Making sense of market volatility

Making sense of market volatility

Dealing with Volatility-Slide1


For a person standing outside a railway station and trying to understand the patterns of people entering and leaving the railway station – it will seem like people are exhibiting a random behavior. Keen observers will find that there are times when there is a significant traffic and there are periods when there is a lull in traffic.  More diligent ones will be able to create complex mathematical models to predict the traffic patterns. These models will never be perfect but will try and explain the “strange” traffic patterns, peaks, lulls, their correlation with the weather or temperature etc.

An alternate way is to try and understand who is using the trains and why, it then becomes clear that traffic is high during school and office hours  when people are trying to get to or from school and work places.  Trying to take a few additional steps and refusing to treat the reasons for traffic as a black box will help get better insights into the traffic patterns.

The same analogy holds good for markets – when one is trying to understand the movement in stock prices – it seems random for some, others can see patterns.  For those who want to take one more step, they will see that this is the price being quoted for partial ownership of businesses. Businesses are valued on the basis of their ability to generate profits (can refer to our article – source of value).

Businesses ability to generate profits changes slowly, some businesses tend to do extremely well and others have indifferent performance or start declining. Interestingly prices of these businesses fluctuate much more than the profitability of the businesses. It seems like prices fluctuations are reflecting sentiments that are easily swayed by extreme fear or extreme greed, and have very little to do with the realities of the business. Warren Buffett says “markets are voting machines in the short run and weighing machines in the long run”.

Let’s look at the earnings of the companies in NIFTY and their prices represented by value of the index. We can see that earnings have fluctuated a bit but have been consistently increasing.  Index has also increased over the same period but has had much more volatility.

Dealing with Volatility-Slide2

Even if we consider yearly average to smooth out the daily noise we see that the markets have fluctuated much more than the earnings.

Dealing with Volatility-Slide3

P/E is the number of times its current earnings we are ready to pay to acquire a business, this is one way to value a business.  When we plot the fluctuations in the P/E vs the earnings of the companies, we see that our valuation (in terms of P/E multiple we are ready to offer) is very fickle while there is limited volatility in the earnings.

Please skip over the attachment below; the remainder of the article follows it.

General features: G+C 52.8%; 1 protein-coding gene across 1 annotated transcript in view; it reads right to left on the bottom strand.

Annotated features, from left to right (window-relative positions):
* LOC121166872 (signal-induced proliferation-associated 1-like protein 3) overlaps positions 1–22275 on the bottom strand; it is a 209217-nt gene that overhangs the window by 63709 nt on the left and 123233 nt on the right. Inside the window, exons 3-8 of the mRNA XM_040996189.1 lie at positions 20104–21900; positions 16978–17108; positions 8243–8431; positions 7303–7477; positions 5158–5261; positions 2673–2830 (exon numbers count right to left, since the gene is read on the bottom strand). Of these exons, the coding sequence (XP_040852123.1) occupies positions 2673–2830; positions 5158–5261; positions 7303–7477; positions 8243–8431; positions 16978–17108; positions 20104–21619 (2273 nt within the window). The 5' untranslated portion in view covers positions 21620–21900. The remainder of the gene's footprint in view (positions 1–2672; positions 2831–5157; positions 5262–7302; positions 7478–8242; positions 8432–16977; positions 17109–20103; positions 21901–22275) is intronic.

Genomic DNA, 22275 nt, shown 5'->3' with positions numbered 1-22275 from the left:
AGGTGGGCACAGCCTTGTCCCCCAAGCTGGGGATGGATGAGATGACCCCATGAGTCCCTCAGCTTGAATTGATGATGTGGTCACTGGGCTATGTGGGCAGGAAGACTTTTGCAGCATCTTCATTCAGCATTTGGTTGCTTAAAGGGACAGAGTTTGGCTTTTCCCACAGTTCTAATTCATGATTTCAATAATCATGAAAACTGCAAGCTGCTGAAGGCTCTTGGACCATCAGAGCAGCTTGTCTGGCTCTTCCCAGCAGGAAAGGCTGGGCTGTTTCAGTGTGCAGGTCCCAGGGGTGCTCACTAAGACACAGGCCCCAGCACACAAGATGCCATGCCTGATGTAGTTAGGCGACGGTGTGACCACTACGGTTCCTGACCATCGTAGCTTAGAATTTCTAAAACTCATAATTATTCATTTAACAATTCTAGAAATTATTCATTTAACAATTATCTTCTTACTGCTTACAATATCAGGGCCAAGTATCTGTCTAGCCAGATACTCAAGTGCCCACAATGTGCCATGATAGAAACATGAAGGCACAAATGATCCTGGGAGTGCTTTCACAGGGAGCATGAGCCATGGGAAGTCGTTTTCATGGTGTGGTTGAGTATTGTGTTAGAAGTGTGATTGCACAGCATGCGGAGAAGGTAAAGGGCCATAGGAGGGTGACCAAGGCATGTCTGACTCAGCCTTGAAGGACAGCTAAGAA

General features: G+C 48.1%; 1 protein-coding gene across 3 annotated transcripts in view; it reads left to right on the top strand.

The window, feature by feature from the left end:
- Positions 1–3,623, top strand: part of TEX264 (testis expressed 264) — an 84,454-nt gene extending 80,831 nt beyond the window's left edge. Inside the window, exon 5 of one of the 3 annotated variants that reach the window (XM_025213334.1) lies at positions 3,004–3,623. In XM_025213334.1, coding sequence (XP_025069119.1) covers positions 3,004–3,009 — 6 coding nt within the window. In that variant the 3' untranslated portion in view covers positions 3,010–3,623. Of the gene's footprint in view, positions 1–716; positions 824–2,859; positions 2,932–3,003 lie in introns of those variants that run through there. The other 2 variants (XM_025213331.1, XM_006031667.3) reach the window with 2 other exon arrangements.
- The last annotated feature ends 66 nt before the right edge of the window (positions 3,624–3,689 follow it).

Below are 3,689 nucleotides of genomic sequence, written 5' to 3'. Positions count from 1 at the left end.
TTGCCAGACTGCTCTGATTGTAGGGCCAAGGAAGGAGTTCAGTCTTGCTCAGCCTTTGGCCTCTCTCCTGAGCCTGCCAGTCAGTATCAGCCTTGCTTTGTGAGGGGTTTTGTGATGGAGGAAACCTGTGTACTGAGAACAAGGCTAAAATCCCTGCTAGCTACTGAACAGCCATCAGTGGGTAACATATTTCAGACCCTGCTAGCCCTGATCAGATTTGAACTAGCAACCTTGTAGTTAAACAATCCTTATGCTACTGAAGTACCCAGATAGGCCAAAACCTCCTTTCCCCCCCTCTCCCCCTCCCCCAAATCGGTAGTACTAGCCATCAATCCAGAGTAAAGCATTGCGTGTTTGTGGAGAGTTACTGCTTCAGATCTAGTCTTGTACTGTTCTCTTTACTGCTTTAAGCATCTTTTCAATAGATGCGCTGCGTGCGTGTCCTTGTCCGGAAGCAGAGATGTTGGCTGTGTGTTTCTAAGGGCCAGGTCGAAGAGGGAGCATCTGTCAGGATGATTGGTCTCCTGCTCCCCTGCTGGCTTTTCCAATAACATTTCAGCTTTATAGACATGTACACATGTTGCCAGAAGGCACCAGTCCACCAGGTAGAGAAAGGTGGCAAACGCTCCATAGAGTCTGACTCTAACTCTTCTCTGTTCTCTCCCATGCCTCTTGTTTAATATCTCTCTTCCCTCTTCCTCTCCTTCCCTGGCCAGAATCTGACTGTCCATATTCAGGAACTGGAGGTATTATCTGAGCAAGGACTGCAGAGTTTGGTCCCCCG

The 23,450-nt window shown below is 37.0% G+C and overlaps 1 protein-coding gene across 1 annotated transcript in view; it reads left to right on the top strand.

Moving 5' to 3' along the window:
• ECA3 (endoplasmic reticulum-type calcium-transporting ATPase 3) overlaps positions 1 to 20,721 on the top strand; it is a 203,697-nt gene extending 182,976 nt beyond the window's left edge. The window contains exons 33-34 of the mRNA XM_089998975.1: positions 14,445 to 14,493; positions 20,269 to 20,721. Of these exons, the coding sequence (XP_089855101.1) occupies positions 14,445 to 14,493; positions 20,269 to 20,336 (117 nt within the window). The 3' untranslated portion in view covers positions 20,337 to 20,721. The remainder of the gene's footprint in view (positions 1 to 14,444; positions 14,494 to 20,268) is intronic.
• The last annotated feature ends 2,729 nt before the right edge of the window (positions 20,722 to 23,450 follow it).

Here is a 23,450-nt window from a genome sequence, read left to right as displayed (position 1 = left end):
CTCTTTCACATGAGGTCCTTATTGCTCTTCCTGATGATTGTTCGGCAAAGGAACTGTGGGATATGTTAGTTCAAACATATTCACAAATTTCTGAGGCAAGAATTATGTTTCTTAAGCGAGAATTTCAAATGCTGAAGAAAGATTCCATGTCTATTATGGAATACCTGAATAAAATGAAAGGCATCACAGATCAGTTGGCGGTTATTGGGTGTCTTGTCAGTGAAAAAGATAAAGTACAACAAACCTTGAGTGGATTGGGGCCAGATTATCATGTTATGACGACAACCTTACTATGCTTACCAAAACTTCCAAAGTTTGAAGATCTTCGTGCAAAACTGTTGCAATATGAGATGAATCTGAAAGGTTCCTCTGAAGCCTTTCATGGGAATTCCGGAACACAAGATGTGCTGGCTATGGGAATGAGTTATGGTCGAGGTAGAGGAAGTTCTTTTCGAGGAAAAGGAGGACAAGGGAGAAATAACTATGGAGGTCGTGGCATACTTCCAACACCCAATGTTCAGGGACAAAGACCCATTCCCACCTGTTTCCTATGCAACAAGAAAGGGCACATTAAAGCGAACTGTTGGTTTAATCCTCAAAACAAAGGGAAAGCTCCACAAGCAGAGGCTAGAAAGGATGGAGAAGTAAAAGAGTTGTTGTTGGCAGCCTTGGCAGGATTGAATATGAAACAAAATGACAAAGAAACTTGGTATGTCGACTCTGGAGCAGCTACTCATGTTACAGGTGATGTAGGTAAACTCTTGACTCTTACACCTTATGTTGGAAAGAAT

Dealing with Volatility-Slide4

The fluctuations in P/E multiples are high even when we look at yearly averages.

Dealing with Volatility-Slide5

Another paradigm that we can use: Businesses represent goods and services that are produced in the country and hence their market value would correlate with the GDP.  When we plot the SENSEX vs GDP we see that this correlation holds good in the long run, but in the short run there are way too many fluctuations in the Index while GDP is tracing a smooth growth path.

Dealing with Volatility-Slide6

We can see that valuation of companies is a fairly difficult art, especially if one is looking to do this over the short term – due to noise (news, opinions etc) which may not have long term impact.

For people who want to take a long term view, once can easily see that the human beings continue to be productive and creative, GDP’s of countries continues to grow, and business continue to thrive and innovate – hence the value of the business (represented by total market capitalization) will continue to increase.

We feel that trying to make short term predictions is a very difficult proposition and fraught with many risks, whereas taking a long term view requires disciple and patience which we believe are far simpler to master.

The question is “this looks easy so why isn’t everybody doing this?”

All of us understand that the “secret of losing weight” is to eat less and work out more, but very few succeed in losing weight in the long run. Similarly – “investing is simple but not easy”, as many find it difficult to have the discipline and patience required to stay the course.

Happy investing….


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